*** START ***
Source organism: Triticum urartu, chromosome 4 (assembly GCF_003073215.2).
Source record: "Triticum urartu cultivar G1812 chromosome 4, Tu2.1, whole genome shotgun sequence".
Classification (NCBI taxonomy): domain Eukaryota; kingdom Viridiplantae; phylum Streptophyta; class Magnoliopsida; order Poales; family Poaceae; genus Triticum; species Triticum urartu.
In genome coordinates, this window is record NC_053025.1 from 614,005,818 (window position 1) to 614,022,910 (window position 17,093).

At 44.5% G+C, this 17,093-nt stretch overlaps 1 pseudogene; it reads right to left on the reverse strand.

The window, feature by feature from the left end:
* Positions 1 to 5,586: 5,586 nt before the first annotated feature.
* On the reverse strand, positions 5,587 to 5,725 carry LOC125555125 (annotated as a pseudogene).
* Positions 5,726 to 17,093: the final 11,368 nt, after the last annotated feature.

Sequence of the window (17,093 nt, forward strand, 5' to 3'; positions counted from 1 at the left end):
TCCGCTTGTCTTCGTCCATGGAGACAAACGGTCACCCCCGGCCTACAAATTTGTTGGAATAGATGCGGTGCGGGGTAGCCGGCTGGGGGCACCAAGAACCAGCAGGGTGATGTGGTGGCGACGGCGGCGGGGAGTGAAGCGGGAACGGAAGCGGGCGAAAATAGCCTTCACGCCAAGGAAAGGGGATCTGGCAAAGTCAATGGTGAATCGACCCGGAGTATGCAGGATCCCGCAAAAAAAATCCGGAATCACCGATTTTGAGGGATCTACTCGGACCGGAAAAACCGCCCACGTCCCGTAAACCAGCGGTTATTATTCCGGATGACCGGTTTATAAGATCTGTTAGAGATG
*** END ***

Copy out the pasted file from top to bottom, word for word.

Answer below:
Source organism: Triticum urartu, chromosome 4 (assembly GCF_003073215.2).
Source record: "Triticum urartu cultivar G1812 chromosome 4, Tu2.1, whole genome shotgun sequence".
Classification (NCBI taxonomy): domain Eukaryota; kingdom Viridiplantae; phylum Streptophyta; class Magnoliopsida; order Poales; family Poaceae; genus Triticum; species Triticum urartu.
In genome coordinates, this window is record NC_053025.1 from 614,005,818 (window position 1) to 614,022,910 (window position 17,093).

At 44.5% G+C, this 17,093-nt stretch overlaps 1 pseudogene; it reads right to left on the reverse strand.

The window, feature by feature from the left end:
* Positions 1 to 5,586: 5,586 nt before the first annotated feature.
* On the reverse strand, positions 5,587 to 5,725 carry LOC125555125 (annotated as a pseudogene).
* Positions 5,726 to 17,093: the final 11,368 nt, after the last annotated feature.

Sequence of the window (17,093 nt, forward strand, 5' to 3'; positions counted from 1 at the left end):
TCCGCTTGTCTTCGTCCATGGAGACAAACGGTCACCCCCGGCCTACAAATTTGTTGGAATAGATGCGGTGCGGGGTAGCCGGCTGGGGGCACCAAGAACCAGCAGGGTGATGTGGTGGCGACGGCGGCGGGGAGTGAAGCGGGAACGGAAGCGGGCGAAAATAGCCTTCACGCCAAGGAAAGGGGATCTGGCAAAGTCAATGGTGAATCGACCCGGAGTATGCAGGATCCCGCAAAAAAAATCCGGAATCACCGATTTTGAGGGATCTACTCGGACCGGAAAAACCGCCCACGTCCCGTAAACCAGCGGTTATTATTCCGGATGACCGGTTTATAAGATCTGTTAGAGATG